To this end, science journalist Gary Taubes spent time in CERN, the European high-energy physics center, getting to know the personalities and issues involved in the discovery of the W and Z particle. All of it would have been a drier, less interesting exposé if it hadn’t been for the lighting-rod personality of Carlos Rubbia, a formidable scientist with a massive ego and an abrasive personality. Reading Nobel Dreams, we get a taste of the implacable politics inherent in running Big Science experiments, where scientific concerns take a back seat to power imperatives. Running those experiment takes money -the root of all that’s interesting- and considerable charisma, especially when dealing with a multi-national workforces composed of highly skilled, highly obstinate theorists and experimenters.
It’s a story of beating-the-other-team, of personal friction and petty vindictiveness. It’s a story of brilliance and arrogance, of self-sacrifice and personal vanity. It’s a story of victory (the W and the Z) and defeat (the latter, less successful, experiments to prove super-symmetry). But over all, it’s a great bunch of stories about a set of jobs that aren’t very well understood by a great many people.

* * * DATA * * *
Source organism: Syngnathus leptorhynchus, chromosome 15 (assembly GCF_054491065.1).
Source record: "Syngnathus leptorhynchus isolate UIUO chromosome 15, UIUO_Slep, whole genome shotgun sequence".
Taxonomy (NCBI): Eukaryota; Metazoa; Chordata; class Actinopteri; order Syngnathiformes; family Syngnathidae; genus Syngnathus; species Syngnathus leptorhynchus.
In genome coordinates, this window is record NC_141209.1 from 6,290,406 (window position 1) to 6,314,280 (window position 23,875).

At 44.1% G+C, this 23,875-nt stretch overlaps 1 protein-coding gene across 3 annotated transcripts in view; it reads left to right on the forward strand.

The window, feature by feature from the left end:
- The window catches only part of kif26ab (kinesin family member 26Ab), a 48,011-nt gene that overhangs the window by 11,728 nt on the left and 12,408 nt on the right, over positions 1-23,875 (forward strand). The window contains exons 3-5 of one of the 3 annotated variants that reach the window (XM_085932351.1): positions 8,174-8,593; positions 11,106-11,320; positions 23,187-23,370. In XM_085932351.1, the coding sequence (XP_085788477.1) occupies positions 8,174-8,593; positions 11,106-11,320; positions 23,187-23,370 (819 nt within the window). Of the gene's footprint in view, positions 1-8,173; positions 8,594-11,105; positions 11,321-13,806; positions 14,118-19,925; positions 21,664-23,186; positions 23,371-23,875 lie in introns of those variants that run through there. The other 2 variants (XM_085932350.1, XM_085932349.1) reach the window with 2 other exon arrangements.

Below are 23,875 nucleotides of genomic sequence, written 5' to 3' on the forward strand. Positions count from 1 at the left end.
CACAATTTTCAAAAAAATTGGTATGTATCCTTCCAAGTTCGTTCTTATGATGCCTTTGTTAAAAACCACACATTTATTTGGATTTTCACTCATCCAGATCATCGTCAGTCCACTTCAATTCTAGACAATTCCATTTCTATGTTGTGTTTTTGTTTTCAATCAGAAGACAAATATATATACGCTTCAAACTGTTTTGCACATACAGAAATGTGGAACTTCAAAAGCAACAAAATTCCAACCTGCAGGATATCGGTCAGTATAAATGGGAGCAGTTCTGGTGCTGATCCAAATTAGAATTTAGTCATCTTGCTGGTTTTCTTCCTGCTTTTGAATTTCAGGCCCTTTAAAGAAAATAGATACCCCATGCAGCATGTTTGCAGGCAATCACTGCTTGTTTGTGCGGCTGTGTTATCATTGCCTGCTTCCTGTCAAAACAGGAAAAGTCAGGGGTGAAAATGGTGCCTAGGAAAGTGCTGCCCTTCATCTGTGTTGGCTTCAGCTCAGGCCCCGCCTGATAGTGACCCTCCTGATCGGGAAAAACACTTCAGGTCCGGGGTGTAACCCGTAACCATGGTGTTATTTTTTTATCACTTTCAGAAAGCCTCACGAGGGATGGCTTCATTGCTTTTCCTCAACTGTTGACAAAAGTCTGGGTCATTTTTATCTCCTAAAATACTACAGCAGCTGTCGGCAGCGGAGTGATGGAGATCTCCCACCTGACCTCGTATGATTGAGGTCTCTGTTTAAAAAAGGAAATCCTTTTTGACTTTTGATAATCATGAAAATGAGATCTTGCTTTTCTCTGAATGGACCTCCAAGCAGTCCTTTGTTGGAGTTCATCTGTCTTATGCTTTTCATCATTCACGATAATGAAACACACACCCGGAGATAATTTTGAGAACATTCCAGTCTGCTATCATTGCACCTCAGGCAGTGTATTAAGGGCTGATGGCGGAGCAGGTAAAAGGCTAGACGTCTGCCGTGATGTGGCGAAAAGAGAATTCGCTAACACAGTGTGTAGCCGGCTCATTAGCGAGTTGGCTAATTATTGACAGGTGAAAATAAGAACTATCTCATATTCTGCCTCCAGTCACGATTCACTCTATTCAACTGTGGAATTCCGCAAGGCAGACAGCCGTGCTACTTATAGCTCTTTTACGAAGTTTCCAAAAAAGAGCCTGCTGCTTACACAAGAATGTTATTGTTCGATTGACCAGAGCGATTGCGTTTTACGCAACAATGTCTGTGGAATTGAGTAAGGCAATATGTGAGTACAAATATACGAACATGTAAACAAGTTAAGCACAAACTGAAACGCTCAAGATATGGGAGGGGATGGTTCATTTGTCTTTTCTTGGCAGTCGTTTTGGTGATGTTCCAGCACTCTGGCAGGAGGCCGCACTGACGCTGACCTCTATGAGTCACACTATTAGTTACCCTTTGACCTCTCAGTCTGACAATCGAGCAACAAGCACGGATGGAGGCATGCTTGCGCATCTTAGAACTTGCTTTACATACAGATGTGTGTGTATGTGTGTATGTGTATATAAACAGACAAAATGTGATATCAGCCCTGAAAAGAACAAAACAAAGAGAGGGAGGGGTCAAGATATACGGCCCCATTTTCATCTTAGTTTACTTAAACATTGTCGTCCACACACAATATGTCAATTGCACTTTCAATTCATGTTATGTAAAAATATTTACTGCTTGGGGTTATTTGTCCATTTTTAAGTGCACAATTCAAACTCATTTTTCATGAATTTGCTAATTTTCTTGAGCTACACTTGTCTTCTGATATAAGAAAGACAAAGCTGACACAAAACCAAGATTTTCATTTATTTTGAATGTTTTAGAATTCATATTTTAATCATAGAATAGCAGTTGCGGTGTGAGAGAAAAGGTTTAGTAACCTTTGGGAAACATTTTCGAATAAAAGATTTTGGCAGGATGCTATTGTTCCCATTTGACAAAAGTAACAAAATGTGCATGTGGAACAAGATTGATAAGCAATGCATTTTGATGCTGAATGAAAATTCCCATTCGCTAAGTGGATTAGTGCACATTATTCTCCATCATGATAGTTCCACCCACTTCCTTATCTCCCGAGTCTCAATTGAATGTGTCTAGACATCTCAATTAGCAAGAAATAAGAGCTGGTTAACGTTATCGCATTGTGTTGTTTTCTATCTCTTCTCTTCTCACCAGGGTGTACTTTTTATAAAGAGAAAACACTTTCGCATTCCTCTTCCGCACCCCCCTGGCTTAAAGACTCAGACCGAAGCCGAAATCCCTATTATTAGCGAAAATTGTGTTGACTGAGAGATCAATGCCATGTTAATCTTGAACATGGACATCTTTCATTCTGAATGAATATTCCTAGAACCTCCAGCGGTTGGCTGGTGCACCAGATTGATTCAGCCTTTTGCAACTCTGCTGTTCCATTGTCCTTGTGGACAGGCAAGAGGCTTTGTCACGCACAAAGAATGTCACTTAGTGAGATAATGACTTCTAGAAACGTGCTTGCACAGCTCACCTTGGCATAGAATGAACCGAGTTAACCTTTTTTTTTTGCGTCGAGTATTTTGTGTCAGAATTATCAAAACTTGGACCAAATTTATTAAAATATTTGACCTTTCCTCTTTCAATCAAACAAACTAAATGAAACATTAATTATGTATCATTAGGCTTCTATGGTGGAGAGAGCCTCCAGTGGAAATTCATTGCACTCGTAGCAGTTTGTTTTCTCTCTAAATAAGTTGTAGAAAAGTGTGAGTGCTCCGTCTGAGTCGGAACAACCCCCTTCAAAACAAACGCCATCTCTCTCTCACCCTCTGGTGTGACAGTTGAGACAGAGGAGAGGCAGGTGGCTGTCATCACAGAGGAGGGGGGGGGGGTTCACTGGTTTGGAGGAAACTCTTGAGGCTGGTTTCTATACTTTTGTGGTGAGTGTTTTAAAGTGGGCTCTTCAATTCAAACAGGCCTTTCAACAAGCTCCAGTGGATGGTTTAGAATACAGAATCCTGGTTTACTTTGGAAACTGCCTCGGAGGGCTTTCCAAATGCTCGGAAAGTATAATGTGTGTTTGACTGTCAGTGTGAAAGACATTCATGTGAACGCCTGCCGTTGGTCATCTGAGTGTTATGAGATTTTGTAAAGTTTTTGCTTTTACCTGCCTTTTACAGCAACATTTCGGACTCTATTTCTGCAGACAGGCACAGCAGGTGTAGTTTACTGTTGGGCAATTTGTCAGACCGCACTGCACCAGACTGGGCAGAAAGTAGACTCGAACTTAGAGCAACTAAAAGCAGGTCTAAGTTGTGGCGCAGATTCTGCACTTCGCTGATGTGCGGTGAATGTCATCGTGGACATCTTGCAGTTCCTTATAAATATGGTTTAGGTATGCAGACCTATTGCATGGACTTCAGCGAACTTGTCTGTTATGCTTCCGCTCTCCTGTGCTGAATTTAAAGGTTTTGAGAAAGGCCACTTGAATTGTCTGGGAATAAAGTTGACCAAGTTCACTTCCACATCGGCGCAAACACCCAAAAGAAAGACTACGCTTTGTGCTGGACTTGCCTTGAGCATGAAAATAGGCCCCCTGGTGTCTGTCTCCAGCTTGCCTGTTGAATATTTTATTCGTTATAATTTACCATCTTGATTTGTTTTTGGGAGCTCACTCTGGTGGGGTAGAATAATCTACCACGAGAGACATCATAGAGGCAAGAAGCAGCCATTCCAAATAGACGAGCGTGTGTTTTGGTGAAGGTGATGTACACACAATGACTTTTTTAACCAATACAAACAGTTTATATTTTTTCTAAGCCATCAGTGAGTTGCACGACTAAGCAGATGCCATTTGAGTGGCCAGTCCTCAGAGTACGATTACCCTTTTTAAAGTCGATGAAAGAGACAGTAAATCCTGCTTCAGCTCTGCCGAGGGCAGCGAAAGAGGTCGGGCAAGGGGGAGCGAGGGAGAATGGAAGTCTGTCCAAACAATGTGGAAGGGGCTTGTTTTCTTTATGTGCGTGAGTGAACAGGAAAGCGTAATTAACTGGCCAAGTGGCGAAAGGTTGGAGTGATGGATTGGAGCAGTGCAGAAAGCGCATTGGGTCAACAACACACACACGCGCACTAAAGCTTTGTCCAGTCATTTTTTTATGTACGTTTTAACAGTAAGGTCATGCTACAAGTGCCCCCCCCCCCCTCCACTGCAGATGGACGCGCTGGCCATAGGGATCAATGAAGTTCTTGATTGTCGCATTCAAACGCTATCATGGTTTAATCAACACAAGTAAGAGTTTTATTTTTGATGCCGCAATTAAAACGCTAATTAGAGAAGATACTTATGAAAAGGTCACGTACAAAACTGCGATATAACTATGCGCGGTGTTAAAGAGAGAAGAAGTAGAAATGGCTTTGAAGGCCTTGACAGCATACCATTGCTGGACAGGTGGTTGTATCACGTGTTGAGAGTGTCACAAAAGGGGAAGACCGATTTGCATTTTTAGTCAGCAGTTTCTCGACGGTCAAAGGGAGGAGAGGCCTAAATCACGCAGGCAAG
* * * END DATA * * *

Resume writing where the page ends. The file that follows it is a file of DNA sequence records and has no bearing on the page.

There are, inevitably, flaws: While Taubes makes a great effort at vulgarizing his subject, there are still a few thick patches of jargon. Worse; even though the structure of the book is rather clear, it doesn’t include an index, making it nearly useless for references purposes. And, predictably enough for a book already fifteen years old, it’s difficult for laymen to know whether the suppositions advanced in Nobel Dreams are still valid, and if the people involved went on to other better things.
(Well, was difficult to know earlier. Today, with the magic of the Internet search engines, it’s relatively easy to find out that Gary Taubes is still writing acclaimed scientific vulgarization, that the Higgs hasn’t yet been conclusively identified and that Carlos Rubbia hasn’t disappeared from the planet even though he most definitely hasn’t won a second Nobel. It’s also really easy to find out that Nobel Dreams itself has earned a good reputation in the field of science nonfiction.)
In any case, the true value of Nobel Dreams is to uncover some of the less idealistic side of science; how humans, with all their faults, are still very much at the heart of science. And that, even while reading about despicable behaviour, is still a very comforting thought.